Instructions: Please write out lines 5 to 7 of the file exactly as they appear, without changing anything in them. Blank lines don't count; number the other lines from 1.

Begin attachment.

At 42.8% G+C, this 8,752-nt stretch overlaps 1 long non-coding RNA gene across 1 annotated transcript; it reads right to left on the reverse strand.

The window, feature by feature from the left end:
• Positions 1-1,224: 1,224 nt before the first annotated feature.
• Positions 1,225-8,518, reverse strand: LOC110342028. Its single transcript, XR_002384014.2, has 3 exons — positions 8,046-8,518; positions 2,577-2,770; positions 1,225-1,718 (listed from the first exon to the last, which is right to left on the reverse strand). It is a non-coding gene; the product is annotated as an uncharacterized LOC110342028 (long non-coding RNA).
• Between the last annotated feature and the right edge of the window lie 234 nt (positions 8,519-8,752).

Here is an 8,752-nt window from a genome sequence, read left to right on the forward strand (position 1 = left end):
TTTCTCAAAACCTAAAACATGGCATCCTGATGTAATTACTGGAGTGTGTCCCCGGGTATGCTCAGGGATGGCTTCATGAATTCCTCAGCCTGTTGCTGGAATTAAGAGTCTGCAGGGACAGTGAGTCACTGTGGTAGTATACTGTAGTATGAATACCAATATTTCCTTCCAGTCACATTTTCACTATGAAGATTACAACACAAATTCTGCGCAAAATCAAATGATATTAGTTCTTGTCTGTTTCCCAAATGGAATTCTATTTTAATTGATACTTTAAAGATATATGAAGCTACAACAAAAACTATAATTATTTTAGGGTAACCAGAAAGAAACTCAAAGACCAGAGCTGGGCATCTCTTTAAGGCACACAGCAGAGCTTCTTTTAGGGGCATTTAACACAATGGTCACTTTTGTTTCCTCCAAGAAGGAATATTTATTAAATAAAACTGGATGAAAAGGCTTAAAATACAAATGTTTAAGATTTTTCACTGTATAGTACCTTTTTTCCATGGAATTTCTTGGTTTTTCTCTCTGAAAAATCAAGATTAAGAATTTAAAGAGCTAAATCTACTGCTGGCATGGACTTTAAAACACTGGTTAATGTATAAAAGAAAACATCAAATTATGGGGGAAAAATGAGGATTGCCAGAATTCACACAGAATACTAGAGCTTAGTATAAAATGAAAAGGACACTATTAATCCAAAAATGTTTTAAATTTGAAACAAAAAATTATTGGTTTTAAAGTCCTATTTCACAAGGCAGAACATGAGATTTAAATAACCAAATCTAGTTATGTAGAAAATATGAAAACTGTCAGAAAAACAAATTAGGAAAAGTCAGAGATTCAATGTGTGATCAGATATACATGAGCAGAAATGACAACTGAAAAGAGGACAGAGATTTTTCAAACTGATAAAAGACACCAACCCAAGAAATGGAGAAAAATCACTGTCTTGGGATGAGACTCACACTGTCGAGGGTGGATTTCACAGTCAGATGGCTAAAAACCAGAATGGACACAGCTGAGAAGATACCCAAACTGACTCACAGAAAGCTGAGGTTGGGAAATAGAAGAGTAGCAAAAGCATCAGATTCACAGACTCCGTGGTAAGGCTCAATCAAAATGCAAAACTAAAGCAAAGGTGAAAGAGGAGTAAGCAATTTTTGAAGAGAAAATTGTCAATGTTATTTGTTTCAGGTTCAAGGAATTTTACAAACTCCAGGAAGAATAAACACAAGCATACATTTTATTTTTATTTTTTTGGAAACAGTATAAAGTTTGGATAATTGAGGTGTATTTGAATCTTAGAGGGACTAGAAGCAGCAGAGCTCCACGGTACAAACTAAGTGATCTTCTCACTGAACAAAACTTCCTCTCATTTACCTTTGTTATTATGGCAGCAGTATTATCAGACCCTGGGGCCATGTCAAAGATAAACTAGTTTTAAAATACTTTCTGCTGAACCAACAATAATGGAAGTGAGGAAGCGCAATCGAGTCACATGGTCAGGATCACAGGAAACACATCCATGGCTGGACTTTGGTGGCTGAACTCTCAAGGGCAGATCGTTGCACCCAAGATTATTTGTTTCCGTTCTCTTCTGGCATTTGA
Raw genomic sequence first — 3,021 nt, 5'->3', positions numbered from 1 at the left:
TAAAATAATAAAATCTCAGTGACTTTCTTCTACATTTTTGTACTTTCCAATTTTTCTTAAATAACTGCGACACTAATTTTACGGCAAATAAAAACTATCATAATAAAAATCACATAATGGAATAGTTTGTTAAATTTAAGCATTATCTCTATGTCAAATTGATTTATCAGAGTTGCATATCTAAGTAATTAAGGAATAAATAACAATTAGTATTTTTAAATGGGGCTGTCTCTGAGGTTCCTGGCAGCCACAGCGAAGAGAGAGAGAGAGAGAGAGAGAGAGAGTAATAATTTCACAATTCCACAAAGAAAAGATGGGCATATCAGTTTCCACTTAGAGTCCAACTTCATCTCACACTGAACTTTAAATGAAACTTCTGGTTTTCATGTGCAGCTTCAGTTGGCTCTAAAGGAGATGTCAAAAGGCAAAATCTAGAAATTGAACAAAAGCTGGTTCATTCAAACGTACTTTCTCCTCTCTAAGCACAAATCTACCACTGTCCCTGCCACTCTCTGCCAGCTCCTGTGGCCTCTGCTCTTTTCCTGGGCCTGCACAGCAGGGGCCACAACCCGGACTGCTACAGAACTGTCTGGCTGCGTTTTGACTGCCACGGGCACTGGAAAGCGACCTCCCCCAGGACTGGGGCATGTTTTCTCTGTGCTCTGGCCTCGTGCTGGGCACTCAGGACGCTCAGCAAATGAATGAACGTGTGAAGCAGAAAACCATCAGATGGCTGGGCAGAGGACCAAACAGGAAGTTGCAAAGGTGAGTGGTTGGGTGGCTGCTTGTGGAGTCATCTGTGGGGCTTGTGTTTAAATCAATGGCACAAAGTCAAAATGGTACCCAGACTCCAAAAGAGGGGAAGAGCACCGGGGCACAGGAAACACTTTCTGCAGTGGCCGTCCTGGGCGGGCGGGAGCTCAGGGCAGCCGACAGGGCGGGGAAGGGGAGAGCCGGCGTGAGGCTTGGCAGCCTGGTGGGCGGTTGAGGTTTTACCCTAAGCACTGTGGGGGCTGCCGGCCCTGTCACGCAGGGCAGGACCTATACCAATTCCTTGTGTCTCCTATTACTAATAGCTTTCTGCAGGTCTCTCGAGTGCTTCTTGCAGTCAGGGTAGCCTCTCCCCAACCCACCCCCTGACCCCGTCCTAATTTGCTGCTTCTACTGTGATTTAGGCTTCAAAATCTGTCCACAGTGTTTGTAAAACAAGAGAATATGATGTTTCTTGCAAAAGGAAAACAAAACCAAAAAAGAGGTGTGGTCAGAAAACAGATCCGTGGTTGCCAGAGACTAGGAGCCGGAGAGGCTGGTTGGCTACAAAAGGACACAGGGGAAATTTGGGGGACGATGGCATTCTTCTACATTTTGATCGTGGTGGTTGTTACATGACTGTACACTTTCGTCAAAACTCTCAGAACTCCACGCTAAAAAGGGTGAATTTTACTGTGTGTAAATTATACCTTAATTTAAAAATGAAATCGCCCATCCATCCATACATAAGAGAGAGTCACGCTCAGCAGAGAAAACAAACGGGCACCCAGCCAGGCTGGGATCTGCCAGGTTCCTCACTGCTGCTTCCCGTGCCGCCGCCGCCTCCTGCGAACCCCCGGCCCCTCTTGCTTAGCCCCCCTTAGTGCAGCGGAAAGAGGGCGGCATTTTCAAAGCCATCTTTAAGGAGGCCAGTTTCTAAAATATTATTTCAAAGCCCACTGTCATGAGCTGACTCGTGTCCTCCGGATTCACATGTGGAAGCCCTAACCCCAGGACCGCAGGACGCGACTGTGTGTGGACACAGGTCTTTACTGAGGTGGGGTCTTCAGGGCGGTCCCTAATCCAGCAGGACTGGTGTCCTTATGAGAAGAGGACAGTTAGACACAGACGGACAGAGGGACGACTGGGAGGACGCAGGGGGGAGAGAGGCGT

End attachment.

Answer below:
• Between the last annotated feature and the right edge of the window lie 234 nt (positions 8,519-8,752).

Here is an 8,752-nt window from a genome sequence, read left to right on the forward strand (position 1 = left end):
TTTCTCAAAACCTAAAACATGGCATCCTGATGTAATTACTGGAGTGTGTCCCCGGGTATGCTCAGGGATGGCTTCATGAATTCCTCAGCCTGTTGCTGGAATTAAGAGTCTGCAGGGACAGTGAGTCACTGTGGTAGTATACTGTAGTATGAATACCAATATTTCCTTCCAGTCACATTTTCACTATGAAGATTACAACACAAATTCTGCGCAAAATCAAATGATATTAGTTCTTGTCTGTTTCCCAAATGGAATTCTATTTTAATTGATACTTTAAAGATATATGAAGCTACAACAAAAACTATAATTATTTTAGGGTAACCAGAAAGAAACTCAAAGACCAGAGCTGGGCATCTCTTTAAGGCACACAGCAGAGCTTCTTTTAGGGGCATTTAACACAATGGTCACTTTTGTTTCCTCCAAGAAGGAATATTTATTAAATAAAACTGGATGAAAAGGCTTAAAATACAAATGTTTAAGATTTTTCACTGTATAGTACCTTTTTTCCATGGAATTTCTTGGTTTTTCTCTCTGAAAAATCAAGATTAAGAATTTAAAGAGCTAAATCTACTGCTGGCATGGACTTTAAAACACTGGTTAATGTATAAAAGAAAACATCAAATTATGGGGGAAAAATGAGGATTGCCAGAATTCACACAGAATACTAGAGCTTAGTATAAAATGAAAAGGACACTATTAATCCAAAAATGTTTTAAATTTGAAACAAAAAATTATTGGTTTTAAAGTCCTATTTCACAAGGCAGAACATGAGATTTAAATAACCAAATCTAGTTATGTAGAAAATATGAAAACTGTCAGAAAAACAAATTAGGAAAAGTCAGAGATTCAATGTGTGATCAGATATACATGAGCAGAAATGACAACTGAAAAGAGGACAGAGATTTTTCAAACTGATAAAAGACACCAACCCAAGAAATGGAGAAAAATCACTGTCTTGGGATGAGACTCACACTGTCGAGGGTGGATTTCACAGTCAGATGGCTAAAAACCAGAATGGACACAGCTGAGAAGATACCCAAACTGACTCACAGAAAGCTGAGGTTGGGAAATAGAAGAGTAGCAAAAGCATCAGATTCACAGACTCCGTGGTAAGGCTCAATCAAAATGCAAAACTAAAGCAAAGGTGAAAGAGGAGTAAGCAATTTTTGAAGAGAAAATTGTCAATGTTATTTGTTTCAGGTTCAAGGAATTTTACAAACTCCAGGAAGAATAAACACAAGCATACATTTTATTTTTATTTTTTTGGAAACAGTATAAAGTTTGGATAATTGAGGTGTATTTGAATCTTAGAGGGACTAGAAGCAGCAGAGCTCCACGGTACAAACTAAGTGATCTTCTCACTGAACAAAACTTCCTCTCATTTACCTTTGTTATTATGGCAGCAGTATTATCAGACCCTGGGGCCATGTCAAAGATAAACTAGTTTTAAAATACTTTCTGCTGAACCAACAATAATGGAAGTGAGGAAGCGCAATCGAGTCACATGGTCAGGATCACAGGAAACACATCCATGGCTGGACTTTGGTGGCTGAACTCTCAAGGGCAGATCGTTGCACCCAAGATTATTTGTTTCCGTTCTCTTCTGGCATTTGA